Before seeing any problem
The first lesson on my #CSChallenge is with CS50 by David J.Malan of Havard University on EdX. But before I start learning, I took the course’s survey, more like self-review, and the questions were like:
Q: How many online courses you attend this year?
Q: How many of them you have finished?
Makes me think that I have NEVER arrived at the end of ANY courses. There are two classes that I almost completed — one is Creative coding (I dropped out in the middle due to the struggle), and another is WP by Cris Coyer which I choose to learn on 80% of lessons. Said that I learned just what I need on client projects.
CS50 also asked:
Q: How many people you told you have joined this course
Thought this through, it was ZERO.
What is the matter with that? Yes, it does matter. We could leave everything easily if we told no one, without feel guilty or need to be more responsible.
So I decided to let my friends know about my activities and asked for fun collaborations on assignments. Make my record transparent to keep me going in a positive way.
Tear the problem to half
The CS50 track starts by helping me understand how the computer thinks.
Defined by mathematical methods. I went through Binary system and then ASCII.
The way computer tears the problem to half and a half and a half (…) is dividing logN as binary search step. When I went through this, I said “Aww…”. It is nice to know the possibilities or the value of what we are learning right now.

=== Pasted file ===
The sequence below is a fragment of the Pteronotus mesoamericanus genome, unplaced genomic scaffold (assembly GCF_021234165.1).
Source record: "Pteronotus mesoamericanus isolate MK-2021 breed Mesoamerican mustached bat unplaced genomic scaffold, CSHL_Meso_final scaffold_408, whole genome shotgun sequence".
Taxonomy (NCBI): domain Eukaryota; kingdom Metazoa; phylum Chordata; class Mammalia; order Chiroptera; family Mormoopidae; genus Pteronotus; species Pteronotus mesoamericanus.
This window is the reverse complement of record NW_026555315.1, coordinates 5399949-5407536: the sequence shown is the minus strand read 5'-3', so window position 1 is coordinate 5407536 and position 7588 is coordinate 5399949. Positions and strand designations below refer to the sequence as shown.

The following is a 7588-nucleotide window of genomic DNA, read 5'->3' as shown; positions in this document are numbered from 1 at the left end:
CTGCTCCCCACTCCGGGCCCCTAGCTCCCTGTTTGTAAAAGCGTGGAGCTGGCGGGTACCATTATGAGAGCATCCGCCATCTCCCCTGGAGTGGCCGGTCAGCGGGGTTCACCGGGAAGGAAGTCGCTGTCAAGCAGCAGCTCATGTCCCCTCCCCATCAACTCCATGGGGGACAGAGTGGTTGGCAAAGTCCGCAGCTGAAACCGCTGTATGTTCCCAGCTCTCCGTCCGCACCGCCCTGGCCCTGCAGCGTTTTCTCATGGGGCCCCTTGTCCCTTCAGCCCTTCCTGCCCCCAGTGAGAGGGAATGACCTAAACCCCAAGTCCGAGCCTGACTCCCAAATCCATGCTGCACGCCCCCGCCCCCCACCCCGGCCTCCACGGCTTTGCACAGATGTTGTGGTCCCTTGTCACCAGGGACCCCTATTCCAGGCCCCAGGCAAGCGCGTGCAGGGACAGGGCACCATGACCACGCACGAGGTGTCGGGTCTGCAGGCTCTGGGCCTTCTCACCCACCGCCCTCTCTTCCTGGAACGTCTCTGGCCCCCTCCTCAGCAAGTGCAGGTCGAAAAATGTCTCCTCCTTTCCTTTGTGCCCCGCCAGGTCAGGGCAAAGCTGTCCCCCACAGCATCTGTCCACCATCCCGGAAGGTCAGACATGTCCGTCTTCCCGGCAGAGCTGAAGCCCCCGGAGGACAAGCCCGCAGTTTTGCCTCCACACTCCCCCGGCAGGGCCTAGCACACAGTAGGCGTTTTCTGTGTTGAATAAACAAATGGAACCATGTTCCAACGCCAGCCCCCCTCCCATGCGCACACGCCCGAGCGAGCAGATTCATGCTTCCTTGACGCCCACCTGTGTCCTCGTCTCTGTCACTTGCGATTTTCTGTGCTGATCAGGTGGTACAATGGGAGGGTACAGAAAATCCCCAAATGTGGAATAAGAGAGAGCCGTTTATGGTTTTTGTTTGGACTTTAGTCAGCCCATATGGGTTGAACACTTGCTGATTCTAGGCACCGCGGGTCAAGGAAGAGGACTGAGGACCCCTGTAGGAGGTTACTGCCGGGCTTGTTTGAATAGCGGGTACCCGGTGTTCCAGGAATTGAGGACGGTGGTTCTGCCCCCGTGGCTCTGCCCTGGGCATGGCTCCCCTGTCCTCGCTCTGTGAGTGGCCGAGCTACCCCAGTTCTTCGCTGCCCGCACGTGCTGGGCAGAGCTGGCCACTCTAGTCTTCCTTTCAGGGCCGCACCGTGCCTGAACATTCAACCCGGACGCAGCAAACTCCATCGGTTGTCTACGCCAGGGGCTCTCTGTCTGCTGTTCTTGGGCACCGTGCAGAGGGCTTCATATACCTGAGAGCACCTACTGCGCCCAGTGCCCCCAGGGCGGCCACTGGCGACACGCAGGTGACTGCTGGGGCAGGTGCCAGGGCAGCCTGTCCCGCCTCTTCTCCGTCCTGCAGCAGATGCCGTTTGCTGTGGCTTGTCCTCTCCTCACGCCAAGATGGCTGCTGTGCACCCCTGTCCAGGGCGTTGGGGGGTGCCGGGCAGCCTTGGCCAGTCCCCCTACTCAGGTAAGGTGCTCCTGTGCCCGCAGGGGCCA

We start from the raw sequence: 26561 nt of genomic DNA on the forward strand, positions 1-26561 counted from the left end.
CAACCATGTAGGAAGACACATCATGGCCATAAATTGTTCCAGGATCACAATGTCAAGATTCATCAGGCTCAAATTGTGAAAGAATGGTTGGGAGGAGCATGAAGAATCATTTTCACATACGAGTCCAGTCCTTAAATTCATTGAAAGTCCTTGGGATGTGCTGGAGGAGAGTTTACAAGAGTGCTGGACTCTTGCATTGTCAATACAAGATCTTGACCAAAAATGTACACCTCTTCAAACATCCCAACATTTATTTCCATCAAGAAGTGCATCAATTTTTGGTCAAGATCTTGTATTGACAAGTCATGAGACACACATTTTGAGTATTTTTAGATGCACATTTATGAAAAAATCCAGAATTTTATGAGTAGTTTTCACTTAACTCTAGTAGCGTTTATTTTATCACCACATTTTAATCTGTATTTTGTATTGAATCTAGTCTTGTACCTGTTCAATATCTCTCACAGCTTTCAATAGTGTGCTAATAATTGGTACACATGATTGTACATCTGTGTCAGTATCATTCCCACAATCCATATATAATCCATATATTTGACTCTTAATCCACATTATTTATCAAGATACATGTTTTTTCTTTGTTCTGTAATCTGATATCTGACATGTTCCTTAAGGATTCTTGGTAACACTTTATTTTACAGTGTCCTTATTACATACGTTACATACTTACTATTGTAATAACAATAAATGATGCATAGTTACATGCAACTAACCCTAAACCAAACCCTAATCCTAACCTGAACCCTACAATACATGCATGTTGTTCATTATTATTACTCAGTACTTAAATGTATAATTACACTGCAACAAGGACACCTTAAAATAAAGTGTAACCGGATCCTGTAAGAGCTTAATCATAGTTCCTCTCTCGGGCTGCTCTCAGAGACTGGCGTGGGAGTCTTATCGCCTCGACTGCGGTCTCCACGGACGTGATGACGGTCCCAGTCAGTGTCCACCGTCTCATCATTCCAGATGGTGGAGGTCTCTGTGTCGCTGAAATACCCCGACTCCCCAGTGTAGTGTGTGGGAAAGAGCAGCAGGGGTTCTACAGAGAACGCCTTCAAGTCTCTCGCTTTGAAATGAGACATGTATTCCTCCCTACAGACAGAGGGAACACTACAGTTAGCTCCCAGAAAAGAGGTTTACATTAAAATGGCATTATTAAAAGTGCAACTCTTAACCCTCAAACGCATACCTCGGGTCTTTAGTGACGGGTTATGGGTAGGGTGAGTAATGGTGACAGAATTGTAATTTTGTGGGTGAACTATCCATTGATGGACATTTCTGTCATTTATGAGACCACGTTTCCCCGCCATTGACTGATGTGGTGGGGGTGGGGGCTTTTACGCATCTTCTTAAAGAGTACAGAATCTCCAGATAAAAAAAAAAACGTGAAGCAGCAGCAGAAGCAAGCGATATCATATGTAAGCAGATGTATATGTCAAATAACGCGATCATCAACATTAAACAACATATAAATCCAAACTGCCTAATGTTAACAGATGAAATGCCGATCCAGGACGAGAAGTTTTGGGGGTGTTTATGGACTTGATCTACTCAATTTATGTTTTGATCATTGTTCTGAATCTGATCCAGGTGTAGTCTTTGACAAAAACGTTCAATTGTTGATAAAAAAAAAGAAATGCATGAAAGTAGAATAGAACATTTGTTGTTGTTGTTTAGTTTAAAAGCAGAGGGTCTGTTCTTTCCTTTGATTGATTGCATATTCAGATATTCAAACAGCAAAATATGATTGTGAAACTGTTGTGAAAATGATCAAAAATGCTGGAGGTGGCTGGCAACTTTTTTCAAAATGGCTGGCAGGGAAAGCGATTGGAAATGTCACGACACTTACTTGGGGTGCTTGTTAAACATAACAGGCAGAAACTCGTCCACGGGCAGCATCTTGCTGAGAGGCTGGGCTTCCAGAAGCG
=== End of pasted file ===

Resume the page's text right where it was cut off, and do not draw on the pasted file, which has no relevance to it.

Well, at lease, now I could understand this joke;
There are only 10 types of people in the world: those who understand binary and those who don’t.
— Mathematical Jokes, Unknown.
And by learning ASCII (American Standard Code for Information Interchange), CS50x does lighten me up a few things, including this:
Convert case is done by shifting one bit!
Anyone can build
The first assignment encourages us to create our first game via Scratch — specific open-source by MIT. In Scratch, we can create games, interactive art, and animation projects. Structure the rules from puzzles which will help us focus on the desired results and how to arrive there in term of computational thinking.
Then I’ve discovered — I’ve lacked sense in game development.
When I was a child, I was an insane gamer. Until I have serious myopia and I thought I need to stop. It took me away from the sense of game development. However, I tried to create this game as an assignment for week 0, and it looks like this.
I encourage anyone to make fun things from Scratch platform. You can even recreate now project by remixing from mine or others to make them even more exciting.
My Sweet attack game might not arrive at the best result, but it is fun to walk through. It leads me to these following valuable lessons:
Sprite is all I like (to play around with)
There are nothing to afraid at the start. I end up enjoying create all sprites, have fun while recording voices from friends, exciting to gather feedbacks from people. Have fun along the way is the best way to go.
Nobody is perfect, but the community can be
The power of open-source and community, where we can learn from the other’s success or failure and build the alternative executions. Such an idealistic concept.
Code is not syntax
I now understand that its core was all about logical statements. To be precise and avoid misunderstandable commands. Like language-learning, at the start, we should better not to concentrate on alphabets or grammars but rather focus on messages and the way we want the others to understand. We can not communicate clearly without clear thoughts.
CS50x: on Linux, C, Compiling, Libraries, Types, and Standard output.
I already acquire this book to get ready for next week :)